In terms of my works the closer we look, the more we see that the small black dots, which are indeed punched holes act as dark outlines resting above the layered muted hues of colour. As a viewer I encourage you to simply mediate, moving back and forth you begin to see the painting more closely as the beginning of an individual narrative unfolds. The push / pull motion of foreground and background, emerges through shadow and light from both the hole punches and the etched out paper cuts. 

As a viewer we must refine our gaze and move around the work as the dancing flitter of natural light constantly changes the figure field, as the forms fade and come back into focus. The placement of the works also emphasize a transformative aspect as they are place close by a  window. The painting is never fixed as one form, the works are temporal as light constantly morphs the figure field. The spotted 'hole punched' wall in which it is placed on creates juxtaposition between the fluidity of line and form against the hard-edged geometric form of the grid and wood panels. The series only present a cluster of holes on each work to send a hint to the view of the relationship between the artwork and wall.

Untitled. 25th August, 2012.
Gouache, Acrylic Paint, Gel Medium and Pencil on Hot Press Paper. 29.7 x 21 cm

Untitled.  25th August, 2012. 

 Gouache, Acrylic Paint, Gel Medium and Pencil on Paper. 29.7 x 21 cm

In these recent works I was thinking of layering, colour, manipulation of shadows and disorientated forms. Through this process I have come not to worry about the end result but to create a painting that moves the viewers awareness by the push/ pull of foreground/ background. The way in which this is done has an optical sort of movement from layers that have been painted over and then joined again to the present form, the works have a sense of movement as the encounter of the work brings the viewer to see the finer points of the paintings. The patterned form leaves only disorientation as the fluid forms don't add up the detach and then reapear as a new pattern emerges, This is done by the stenciled shape that is I  generated when the first watercolour is applyed causing the shapes to detach and become something new. These paintings are constantly changing, which makes the process interesting and of interest to me.

Untitled. August, 2012. Paint, Gel Medium, Pencil and Pen on Paper. 59.4 x 42 cm.

This is an extension to my previous work - I'm looking at how change and order can adjust to the figure, field and colour of the work.

Untitled. August, 2012. Paint, Gel Medium and Pencil on Paper. 59.4 x 42 cm.

Untitled. August, 2012. Paint and Pencil on Paper. 21 x 14.8 cm.

Here I was looking at how I could manipulate a texture, through the positive and negative space. The way the paint has dried has a similarity to the mark making, the water colour drys in a similar way I etch the surface with a pencil and scalpel.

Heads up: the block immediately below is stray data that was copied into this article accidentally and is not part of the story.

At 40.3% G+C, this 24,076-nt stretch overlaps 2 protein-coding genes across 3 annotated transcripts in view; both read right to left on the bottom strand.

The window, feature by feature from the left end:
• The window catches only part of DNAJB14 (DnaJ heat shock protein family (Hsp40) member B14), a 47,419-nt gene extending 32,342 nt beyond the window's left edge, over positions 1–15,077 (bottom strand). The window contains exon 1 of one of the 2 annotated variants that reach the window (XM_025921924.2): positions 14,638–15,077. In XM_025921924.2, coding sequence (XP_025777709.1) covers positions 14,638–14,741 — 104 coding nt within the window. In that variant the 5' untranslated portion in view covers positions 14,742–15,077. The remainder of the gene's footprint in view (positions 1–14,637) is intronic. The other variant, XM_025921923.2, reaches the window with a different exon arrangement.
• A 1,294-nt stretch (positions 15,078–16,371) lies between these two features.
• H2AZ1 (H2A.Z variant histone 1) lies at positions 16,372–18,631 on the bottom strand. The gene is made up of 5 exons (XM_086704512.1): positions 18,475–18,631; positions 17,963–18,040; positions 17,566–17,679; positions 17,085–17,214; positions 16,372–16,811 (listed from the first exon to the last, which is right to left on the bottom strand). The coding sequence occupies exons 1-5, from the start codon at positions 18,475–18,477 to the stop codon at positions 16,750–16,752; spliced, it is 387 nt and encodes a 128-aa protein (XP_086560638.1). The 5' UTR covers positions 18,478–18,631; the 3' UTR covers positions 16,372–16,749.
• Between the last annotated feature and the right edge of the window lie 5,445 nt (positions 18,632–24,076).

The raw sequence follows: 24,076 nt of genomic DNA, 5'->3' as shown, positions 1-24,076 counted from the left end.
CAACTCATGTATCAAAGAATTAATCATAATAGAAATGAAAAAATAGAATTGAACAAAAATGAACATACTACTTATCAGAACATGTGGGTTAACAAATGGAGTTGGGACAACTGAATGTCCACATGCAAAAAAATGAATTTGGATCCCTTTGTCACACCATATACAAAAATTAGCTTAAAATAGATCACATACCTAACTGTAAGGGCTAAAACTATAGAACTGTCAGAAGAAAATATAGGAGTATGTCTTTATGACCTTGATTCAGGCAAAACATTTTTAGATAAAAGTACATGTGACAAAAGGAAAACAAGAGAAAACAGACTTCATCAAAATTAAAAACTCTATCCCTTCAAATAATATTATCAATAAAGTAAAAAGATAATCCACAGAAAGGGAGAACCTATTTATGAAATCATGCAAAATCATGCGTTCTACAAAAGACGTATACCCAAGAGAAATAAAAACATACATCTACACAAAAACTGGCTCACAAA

This is my current work - I'm thinking of different ways to approach the form made from a varied mark making process. Recently i have been thinking about scale of both the marks and the paper, thinking about space, placement and colour.

Untitled. August, 2012. Paint, Gel Medium and Pencil on Paper. 21 x 14.8 cm

This work focus on the colour relationships between background and foreground and how the marks and colour interact with each other through light and the complementary relationship. The form is placed directly in the middle of the paper, making it float in the opaque colour field.

Untitled. August, 2012. Paint, Gel Medium, Pencil and Pen on Paper. 59.4 x 42 cm.

This work is bigger than the previous ones, I was thinking of ways that the fluid form interacts with a geometic form and how the marks interact with these two on a matt and glossy surface.

Untitled. August, 2012. Paint, Gel Medium and Pencil on Paper. 59.4 x 42 cm.

By varying the scale of the paper and form the placement of the size becomes a major part of the work, by placing the form in the top of the page a sense of gravity manipulates the work, making the work seem "light"

Untitled. July, 2012. Acrylic Paint, Gloss, Incisions Cuts on Paper. 21 x 14.8 cm

Untitled. July, 2012. Acrylic Paint, Gloss, Incisions Cuts on Paper. 21 x 14.8 cm
In these works i was interested in the colour combination's of foreground and background, these two pieces both show a hard edged line on the fluid painted form which comes to interest me. Each water mark becomes more defined making a strong connection with the marks that sit on top.

This is my most recent work. I have been interested in trying new materials and how the water marks and pen marks will act upon the surface of felt. what was most interesting was that the pen and paint became merged with the water and presented a hard edged pen outline on the paint. This became some what out of my control as these two gestures formed as one. The painted form becomes more interactive with the small pen marks.
Untitled. August, 2012. Acrylic Paint, Ballpoint Pen on Felt.

Untitled. July, 2012. Paint, Gloss, Pencil on Paper. 29.7 x 21 cm.